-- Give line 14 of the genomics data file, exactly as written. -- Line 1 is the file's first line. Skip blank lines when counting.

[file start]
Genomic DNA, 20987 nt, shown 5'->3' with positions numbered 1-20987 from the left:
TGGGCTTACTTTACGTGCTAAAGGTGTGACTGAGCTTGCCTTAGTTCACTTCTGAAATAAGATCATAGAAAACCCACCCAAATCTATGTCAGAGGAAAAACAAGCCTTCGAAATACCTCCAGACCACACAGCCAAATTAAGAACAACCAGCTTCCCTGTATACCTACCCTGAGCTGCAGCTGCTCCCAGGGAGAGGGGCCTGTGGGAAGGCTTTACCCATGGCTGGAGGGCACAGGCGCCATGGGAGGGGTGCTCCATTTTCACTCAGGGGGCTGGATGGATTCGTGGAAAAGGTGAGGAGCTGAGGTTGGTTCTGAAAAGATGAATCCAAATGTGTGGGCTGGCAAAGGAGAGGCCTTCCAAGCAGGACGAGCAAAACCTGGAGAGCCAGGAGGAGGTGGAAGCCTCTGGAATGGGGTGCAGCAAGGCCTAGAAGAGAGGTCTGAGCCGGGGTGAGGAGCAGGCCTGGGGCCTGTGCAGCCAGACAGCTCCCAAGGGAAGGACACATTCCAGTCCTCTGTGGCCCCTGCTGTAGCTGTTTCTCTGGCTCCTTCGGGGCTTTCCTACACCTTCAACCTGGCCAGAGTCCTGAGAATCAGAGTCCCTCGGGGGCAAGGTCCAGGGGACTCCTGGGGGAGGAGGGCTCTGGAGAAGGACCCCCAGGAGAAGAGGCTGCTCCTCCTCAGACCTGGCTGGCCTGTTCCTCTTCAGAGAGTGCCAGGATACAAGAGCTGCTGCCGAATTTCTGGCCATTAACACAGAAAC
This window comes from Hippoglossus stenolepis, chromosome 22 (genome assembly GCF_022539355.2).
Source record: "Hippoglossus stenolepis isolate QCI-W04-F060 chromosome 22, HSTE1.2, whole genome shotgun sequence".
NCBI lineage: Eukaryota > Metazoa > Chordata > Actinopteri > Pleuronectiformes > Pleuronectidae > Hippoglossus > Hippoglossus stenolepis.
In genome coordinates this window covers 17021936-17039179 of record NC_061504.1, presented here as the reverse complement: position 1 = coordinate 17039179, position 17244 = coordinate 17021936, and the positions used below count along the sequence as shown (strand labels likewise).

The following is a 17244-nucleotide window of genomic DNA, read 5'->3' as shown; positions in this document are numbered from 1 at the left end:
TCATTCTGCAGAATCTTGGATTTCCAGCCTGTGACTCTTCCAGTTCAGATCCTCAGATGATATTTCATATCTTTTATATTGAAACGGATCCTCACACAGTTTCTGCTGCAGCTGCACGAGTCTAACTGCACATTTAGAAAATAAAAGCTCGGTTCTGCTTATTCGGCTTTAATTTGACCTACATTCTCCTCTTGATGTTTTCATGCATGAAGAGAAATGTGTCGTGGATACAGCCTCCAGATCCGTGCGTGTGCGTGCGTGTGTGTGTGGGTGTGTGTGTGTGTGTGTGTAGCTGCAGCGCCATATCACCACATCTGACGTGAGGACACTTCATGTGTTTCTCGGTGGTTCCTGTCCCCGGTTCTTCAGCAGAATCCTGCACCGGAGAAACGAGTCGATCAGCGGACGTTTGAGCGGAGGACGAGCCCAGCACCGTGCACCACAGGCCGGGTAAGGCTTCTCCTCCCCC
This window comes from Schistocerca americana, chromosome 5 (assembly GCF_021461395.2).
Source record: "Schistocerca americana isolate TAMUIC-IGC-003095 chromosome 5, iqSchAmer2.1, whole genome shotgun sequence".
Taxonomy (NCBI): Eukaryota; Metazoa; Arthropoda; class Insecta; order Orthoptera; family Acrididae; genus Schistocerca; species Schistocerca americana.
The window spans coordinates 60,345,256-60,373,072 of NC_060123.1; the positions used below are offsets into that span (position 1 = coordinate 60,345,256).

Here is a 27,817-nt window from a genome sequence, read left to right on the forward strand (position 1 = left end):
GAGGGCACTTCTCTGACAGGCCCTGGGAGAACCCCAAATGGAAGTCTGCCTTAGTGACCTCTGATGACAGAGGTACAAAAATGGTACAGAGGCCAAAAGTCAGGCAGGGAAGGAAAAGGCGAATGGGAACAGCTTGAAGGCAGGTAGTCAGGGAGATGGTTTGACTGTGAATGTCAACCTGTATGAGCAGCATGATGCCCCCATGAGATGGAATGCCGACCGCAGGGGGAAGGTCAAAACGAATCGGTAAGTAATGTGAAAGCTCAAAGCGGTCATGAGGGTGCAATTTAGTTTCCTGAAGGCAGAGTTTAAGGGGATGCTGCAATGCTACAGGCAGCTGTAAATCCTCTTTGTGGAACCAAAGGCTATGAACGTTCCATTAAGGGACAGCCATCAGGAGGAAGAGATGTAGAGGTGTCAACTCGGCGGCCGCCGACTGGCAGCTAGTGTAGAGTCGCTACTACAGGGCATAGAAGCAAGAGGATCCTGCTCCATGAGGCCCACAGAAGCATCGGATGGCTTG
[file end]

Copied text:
GAGGGCACTTCTCTGACAGGCCCTGGGAGAACCCCAAATGGAAGTCTGCCTTAGTGACCTCTGATGACAGAGGTACAAAAATGGTACAGAGGCCAAAAGTCAGGCAGGGAAGGAAAAGGCGAATGGGAACAGCTTGAAGGCAGGTAGTCAGGGAGATGGTTTGACTGTGAATGTCAACCTGTATGAGCAGCATGATGCCCCCATGAGATGGAATGCCGACCGCAGGGGGAAGGTCAAAACGAATCGGTAAGTAATGTGAAAGCTCAAAGCGGTCATGAGGGTGCAATTTAGTTTCCTGAAGGCAGAGTTTAAGGGGATGCTGCAATGCTACAGGCAGCTGTAAATCCTCTTTGTGGAACCAAAGGCTATGAACGTTCCATTAAGGGACAGCCATCAGGAGGAAGAGATGTAGAGGTGTCAACTCGGCGGCCGCCGACTGGCAGCTAGTGTAGAGTCGCTACTACAGGGCATAGAAGCAAGAGGATCCTGCTCCATGAGGCCCACAGAAGCATCGGATGGCTTG